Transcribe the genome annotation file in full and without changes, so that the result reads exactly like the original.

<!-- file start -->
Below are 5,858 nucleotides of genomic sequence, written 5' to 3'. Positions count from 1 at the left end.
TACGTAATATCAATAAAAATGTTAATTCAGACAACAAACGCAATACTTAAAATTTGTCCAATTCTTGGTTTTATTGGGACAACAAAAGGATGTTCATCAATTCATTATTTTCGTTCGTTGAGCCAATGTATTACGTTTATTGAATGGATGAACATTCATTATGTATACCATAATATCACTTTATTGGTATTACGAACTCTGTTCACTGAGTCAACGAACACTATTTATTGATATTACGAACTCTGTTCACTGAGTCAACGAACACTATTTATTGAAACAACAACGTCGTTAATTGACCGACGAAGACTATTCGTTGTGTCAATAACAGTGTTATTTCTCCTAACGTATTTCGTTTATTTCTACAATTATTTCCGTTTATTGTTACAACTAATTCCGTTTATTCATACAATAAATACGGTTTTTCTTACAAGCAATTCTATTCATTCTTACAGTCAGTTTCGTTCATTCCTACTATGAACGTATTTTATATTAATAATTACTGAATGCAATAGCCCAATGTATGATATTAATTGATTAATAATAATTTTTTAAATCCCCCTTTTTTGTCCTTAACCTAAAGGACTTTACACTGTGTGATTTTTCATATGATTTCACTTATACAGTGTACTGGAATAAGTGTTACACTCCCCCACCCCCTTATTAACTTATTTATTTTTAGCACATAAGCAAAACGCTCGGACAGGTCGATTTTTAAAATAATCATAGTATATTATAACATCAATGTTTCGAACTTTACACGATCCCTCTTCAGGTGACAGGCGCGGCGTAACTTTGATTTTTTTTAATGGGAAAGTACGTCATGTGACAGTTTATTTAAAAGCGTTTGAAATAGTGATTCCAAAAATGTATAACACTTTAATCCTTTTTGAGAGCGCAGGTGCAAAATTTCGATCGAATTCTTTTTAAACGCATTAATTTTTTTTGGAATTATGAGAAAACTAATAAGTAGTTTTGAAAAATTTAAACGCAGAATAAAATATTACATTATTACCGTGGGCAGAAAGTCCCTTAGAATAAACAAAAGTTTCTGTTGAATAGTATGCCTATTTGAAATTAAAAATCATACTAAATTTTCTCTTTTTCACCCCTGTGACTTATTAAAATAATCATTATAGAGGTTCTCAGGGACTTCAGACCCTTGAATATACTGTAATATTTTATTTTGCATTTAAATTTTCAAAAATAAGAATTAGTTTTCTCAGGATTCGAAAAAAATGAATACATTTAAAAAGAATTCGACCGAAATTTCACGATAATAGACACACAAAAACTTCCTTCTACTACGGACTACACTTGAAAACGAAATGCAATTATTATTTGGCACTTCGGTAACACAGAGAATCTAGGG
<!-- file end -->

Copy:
Below are 5,858 nucleotides of genomic sequence, written 5' to 3'. Positions count from 1 at the left end.
TACGTAATATCAATAAAAATGTTAATTCAGACAACAAACGCAATACTTAAAATTTGTCCAATTCTTGGTTTTATTGGGACAACAAAAGGATGTTCATCAATTCATTATTTTCGTTCGTTGAGCCAATGTATTACGTTTATTGAATGGATGAACATTCATTATGTATACCATAATATCACTTTATTGGTATTACGAACTCTGTTCACTGAGTCAACGAACACTATTTATTGATATTACGAACTCTGTTCACTGAGTCAACGAACACTATTTATTGAAACAACAACGTCGTTAATTGACCGACGAAGACTATTCGTTGTGTCAATAACAGTGTTATTTCTCCTAACGTATTTCGTTTATTTCTACAATTATTTCCGTTTATTGTTACAACTAATTCCGTTTATTCATACAATAAATACGGTTTTTCTTACAAGCAATTCTATTCATTCTTACAGTCAGTTTCGTTCATTCCTACTATGAACGTATTTTATATTAATAATTACTGAATGCAATAGCCCAATGTATGATATTAATTGATTAATAATAATTTTTTAAATCCCCCTTTTTTGTCCTTAACCTAAAGGACTTTACACTGTGTGATTTTTCATATGATTTCACTTATACAGTGTACTGGAATAAGTGTTACACTCCCCCACCCCCTTATTAACTTATTTATTTTTAGCACATAAGCAAAACGCTCGGACAGGTCGATTTTTAAAATAATCATAGTATATTATAACATCAATGTTTCGAACTTTACACGATCCCTCTTCAGGTGACAGGCGCGGCGTAACTTTGATTTTTTTTAATGGGAAAGTACGTCATGTGACAGTTTATTTAAAAGCGTTTGAAATAGTGATTCCAAAAATGTATAACACTTTAATCCTTTTTGAGAGCGCAGGTGCAAAATTTCGATCGAATTCTTTTTAAACGCATTAATTTTTTTTGGAATTATGAGAAAACTAATAAGTAGTTTTGAAAAATTTAAACGCAGAATAAAATATTACATTATTACCGTGGGCAGAAAGTCCCTTAGAATAAACAAAAGTTTCTGTTGAATAGTATGCCTATTTGAAATTAAAAATCATACTAAATTTTCTCTTTTTCACCCCTGTGACTTATTAAAATAATCATTATAGAGGTTCTCAGGGACTTCAGACCCTTGAATATACTGTAATATTTTATTTTGCATTTAAATTTTCAAAAATAAGAATTAGTTTTCTCAGGATTCGAAAAAAATGAATACATTTAAAAAGAATTCGACCGAAATTTCACGATAATAGACACACAAAAACTTCCTTCTACTACGGACTACACTTGAAAACGAAATGCAATTATTATTTGGCACTTCGGTAACACAGAGAATCTAGGG